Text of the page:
During the early years of the Trump administration, PRP injections were quickly becoming the hottest thing in medicine. Everyone from professional athletes to weekend warriors were looking to the injections to help them recover from injury. Unfortunately, a small number of rogue and sloppy clinics got involved. People were harmed and regenerative medicine was given a black eye.
It shouldn’t be this way. There are bad apples in every industry, including healthcare. But a few bad apples do not justify condemning an entire industry. More specifically, a few sloppy clinics don’t negate the benefits regenerative therapies have to offer. Nor do they nullify the fact that the vast majority of regenerative medicine practitioners are responsible, trained clinicians who put patient safety first.
Limited Use at This Time
Research into regenerative therapies is currently limited. More studies are being done all the time, but the amount of data we have on regenerative medicine pales in comparison to diseases that have been studied much more extensively, like cancer for example. As a result, regenerative therapies have limited adoption right now.
One of the more commonly utilized regenerative therapies is platelet-rich plasma (PRP) therapy. It is one of the therapies offered by Lone Star Pain Medicine in Weatherford, TX. Lone Star doctors say that PRP injections are normally intended to treat musculoskeletal injuries and diseases. Typical examples would include:
- muscle pulls
- tendon and ligament injuries
- chronic back pain
PRP injections are offered as a way to promote natural healing by encouraging the body’s natural repair mechanisms to do what they already do, but better. Countless patients – including professional athletes – insist that PRP injections have helped them recover from injury.
Other PRP Therapies
There is ample anecdotal evidence suggesting that PRP injections can be helpful as a treatment for musculoskeletal issues. But clinicians are turning to them for other reasons as well. Next to musculoskeletal treatments, the next most popular application is cosmetic medicine.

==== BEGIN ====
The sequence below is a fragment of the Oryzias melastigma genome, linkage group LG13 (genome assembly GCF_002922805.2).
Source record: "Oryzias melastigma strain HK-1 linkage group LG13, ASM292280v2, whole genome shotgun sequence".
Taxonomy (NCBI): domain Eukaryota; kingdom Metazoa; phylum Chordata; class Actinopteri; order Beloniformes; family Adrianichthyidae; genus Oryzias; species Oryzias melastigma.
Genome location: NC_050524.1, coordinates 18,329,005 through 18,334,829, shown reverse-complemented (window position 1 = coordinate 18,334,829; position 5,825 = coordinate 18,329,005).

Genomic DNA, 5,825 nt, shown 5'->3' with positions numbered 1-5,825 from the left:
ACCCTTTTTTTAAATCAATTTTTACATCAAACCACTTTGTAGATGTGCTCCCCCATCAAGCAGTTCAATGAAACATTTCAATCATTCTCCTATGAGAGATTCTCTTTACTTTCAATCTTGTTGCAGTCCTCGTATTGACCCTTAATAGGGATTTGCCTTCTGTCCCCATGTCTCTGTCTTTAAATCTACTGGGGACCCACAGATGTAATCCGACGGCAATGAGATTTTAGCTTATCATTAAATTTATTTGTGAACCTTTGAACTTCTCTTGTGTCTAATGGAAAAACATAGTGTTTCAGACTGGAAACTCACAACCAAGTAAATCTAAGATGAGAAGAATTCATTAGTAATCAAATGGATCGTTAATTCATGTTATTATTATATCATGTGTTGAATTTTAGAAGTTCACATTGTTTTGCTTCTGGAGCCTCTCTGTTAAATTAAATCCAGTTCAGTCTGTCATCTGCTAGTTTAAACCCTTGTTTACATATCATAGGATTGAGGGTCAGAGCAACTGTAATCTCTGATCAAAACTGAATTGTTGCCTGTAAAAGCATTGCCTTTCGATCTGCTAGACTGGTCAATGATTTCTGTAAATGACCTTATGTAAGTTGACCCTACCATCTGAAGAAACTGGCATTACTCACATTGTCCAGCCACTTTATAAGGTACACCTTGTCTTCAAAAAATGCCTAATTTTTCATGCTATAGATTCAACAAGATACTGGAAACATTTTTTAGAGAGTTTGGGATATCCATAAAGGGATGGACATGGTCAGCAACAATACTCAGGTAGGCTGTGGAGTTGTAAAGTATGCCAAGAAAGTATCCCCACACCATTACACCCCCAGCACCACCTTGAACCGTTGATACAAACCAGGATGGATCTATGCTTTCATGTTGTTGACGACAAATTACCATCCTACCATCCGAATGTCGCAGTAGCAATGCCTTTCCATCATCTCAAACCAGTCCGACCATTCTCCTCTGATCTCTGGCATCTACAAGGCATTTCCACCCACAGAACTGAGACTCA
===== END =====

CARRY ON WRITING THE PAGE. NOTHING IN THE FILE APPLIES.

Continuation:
Have you heard of the vampire facial? It is a cosmetic procedure that involves multiple PRP injections throughout the facial area using a device consisting of a roller with multiple needles. The procedure gets its name from the fact that it leaves a patient’s face temporarily bloodied.
The thinking is that PRP can help encourage collagen production, thereby slowing the effects of aging in the skin. Some people swear by it; others say it doesn’t work. But that’s the way it is for most regenerative therapies. Anecdotal evidence varies.
There Are Rules to Follow
It is important to note that regenerative medicine isn’t the wild west it’s made out to be in the mass media. According to Lone Star, there are rules to follow. Chief among them is the requirement that all biological material be both autologous and minimally manipulated.
Autologous material comes from the very patient being treated. So when an athlete goes in for PRP injections, the blood necessary to complete the procedure comes directly from him. The doctor isn’t injecting blood donated by someone else.
As for minimal manipulation, doctors are not allowed to manipulate autologous material in any way that significantly changes its makeup or structure. In the case of PRP injections, the blood is only sent through a specialized centrifuge to isolate platelets and plasma.
There is a lot more that could be said about regenerative therapy that space will not allow. The long and short of it is this: regenerative therapy is a legitimate form of medicine. It ought not be stigmatized due to a small number of sloppy clinics that do not follow the rules. Sloppy clinics do not negate regenerative medicine’s benefits.